How Often Do Federal Criminal Defendants Get Convicted?

Dec 10 2020

The U.S. Attorney’s Office generally must first present a case in front of a grand jury and secure an indictment before moving forward in filing federal criminal charges against a defendant. One of the reasons they have this system in place is so prosecutors can feel confident knowing that they have a fighting chance of convincing a jury panel of your guilt at trial. It shouldn’t come as a surprise that federal conviction rates are high in light of this.

How high is the federal conviction rate?

A recent report published by the Pew Research Center highlights how federal officials have a 99.6% conviction rate. That same data shows that 8% of all cases that the U.S. Attorney’s Office files end up dismissed. Only 2% of them make it to trial. Defendants plead guilty in 90% of all cases. A staggering 320 cases out of nearly 80,000 annual ones end up with an acquittal.

Some federal criminal cases make it to trial more than others. The Pew Research Center report details how only 7% of violent crime ones make it that far. That percentage is much smaller when it comes to property, drug and immigration offense cases. Only 4%, 2% and 1% of the defendants in those cases decide to take their case to trial.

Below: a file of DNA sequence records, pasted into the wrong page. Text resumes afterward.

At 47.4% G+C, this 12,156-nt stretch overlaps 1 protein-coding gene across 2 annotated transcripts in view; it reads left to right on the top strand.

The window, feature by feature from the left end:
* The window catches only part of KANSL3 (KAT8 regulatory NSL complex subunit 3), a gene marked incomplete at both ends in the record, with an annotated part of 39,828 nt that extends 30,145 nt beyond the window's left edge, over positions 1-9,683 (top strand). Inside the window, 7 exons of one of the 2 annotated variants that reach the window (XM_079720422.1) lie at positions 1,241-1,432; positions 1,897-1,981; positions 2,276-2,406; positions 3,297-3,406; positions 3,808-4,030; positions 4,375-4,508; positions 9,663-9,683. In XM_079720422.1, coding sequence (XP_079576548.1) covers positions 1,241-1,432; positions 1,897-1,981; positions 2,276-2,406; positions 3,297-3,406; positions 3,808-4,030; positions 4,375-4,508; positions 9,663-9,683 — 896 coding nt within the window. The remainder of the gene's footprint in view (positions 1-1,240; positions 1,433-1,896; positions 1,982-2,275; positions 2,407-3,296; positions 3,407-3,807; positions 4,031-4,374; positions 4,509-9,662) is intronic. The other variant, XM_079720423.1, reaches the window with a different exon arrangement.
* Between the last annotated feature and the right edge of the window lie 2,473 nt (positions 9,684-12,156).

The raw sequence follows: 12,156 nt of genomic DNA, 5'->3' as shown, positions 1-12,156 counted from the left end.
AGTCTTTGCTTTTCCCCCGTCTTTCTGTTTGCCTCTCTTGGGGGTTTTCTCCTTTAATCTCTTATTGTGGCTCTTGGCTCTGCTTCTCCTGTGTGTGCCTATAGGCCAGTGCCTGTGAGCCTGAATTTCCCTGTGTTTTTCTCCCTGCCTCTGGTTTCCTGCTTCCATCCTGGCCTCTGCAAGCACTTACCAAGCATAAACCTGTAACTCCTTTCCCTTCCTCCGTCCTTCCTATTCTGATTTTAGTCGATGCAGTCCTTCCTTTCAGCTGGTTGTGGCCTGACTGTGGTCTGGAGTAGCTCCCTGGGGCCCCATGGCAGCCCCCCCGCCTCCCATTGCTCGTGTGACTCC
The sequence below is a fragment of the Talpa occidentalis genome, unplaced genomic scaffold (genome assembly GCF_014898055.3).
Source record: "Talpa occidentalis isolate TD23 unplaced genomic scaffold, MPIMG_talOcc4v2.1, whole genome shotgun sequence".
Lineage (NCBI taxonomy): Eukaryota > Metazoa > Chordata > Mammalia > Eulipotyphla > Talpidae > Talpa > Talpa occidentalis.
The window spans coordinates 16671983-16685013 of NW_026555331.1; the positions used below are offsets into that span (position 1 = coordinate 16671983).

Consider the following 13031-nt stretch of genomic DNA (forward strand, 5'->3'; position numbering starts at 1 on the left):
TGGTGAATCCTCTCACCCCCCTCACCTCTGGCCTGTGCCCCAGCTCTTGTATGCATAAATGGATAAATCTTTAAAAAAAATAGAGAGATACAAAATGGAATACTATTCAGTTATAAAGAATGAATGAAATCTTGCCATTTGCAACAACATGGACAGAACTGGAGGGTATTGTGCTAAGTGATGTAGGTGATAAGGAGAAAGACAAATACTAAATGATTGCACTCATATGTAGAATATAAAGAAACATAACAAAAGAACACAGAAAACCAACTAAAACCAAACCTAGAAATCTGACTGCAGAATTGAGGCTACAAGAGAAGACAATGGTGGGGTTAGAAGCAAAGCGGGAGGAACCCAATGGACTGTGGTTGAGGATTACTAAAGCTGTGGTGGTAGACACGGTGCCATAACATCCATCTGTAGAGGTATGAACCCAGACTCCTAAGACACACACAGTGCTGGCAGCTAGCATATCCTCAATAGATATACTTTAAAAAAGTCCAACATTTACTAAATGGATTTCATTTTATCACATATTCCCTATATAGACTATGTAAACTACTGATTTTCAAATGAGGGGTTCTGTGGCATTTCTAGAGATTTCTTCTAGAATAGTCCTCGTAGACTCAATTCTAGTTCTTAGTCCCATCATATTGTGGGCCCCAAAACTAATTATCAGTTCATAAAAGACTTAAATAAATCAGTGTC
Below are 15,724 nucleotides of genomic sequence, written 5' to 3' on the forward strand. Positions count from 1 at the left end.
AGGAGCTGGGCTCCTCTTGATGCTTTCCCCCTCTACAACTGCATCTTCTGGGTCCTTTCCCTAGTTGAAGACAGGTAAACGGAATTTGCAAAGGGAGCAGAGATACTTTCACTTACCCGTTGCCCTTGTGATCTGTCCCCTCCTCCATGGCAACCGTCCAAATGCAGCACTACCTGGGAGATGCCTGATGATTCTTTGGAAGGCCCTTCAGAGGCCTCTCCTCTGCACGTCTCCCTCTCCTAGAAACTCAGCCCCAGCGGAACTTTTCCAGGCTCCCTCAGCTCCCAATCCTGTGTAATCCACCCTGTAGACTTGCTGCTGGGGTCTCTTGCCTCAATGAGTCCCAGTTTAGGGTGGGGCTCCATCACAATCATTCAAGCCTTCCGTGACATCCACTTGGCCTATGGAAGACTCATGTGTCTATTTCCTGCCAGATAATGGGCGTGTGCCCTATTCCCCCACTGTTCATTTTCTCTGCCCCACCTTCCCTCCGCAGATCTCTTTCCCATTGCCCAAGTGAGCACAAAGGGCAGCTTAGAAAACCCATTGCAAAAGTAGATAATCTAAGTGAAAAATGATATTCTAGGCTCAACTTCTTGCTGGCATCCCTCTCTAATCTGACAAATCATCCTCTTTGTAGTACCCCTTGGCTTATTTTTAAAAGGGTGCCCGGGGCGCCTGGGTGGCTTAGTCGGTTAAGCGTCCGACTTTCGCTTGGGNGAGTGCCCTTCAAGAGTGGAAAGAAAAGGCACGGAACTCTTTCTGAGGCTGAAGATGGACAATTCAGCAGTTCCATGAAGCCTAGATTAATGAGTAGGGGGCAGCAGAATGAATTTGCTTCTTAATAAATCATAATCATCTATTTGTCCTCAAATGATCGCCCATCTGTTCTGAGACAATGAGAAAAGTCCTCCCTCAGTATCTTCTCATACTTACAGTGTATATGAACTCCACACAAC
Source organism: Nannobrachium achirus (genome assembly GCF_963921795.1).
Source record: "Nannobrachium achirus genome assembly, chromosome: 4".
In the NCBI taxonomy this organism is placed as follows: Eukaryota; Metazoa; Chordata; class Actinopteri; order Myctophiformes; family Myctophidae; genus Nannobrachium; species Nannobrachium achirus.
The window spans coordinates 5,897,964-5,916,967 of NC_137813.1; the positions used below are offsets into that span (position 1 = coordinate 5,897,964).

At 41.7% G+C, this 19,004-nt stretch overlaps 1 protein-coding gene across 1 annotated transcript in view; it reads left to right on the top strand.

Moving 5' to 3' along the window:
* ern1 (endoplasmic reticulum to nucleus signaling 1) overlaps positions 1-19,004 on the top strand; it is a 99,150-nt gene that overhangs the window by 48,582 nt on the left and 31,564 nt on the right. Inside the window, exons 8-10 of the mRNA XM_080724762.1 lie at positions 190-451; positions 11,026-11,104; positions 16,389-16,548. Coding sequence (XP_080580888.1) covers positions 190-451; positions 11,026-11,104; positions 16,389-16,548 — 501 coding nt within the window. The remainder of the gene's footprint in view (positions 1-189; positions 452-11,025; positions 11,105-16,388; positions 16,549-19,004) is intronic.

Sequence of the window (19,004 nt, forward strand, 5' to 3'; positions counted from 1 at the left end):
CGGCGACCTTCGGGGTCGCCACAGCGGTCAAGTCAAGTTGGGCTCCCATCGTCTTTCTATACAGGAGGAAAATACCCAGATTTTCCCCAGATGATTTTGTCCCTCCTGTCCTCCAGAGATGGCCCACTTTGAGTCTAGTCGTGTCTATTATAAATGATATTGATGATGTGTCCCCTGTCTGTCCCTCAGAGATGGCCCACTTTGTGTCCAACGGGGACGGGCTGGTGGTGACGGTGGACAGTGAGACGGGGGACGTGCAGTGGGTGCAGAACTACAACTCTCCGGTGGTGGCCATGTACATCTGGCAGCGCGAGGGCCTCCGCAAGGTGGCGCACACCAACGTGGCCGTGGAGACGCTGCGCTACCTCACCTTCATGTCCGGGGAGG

Federal criminal convictions are on the rise

The amount of federal trials has significantly decreased during the past two decades. Pew Research Center’s data shows an average of 4,710 federal cases went to trial in 1998. They’re now 60% less at 1,879. There’s been a significant uptick in plea deals over the past two decades due to this. They increased from 82% to 90%.

The odds are stacked against you if you’re facing federal criminal charges. The U.S. Attorney’s Office has seemingly endless resources at their disposal to ensure that they secure a conviction in your New York case. A federal offenses attorney will want to speak with you and review the discovery prosecutors compiled before providing you with guidance to best deal with the serious criminal charges you’re facing here in Manhattan.

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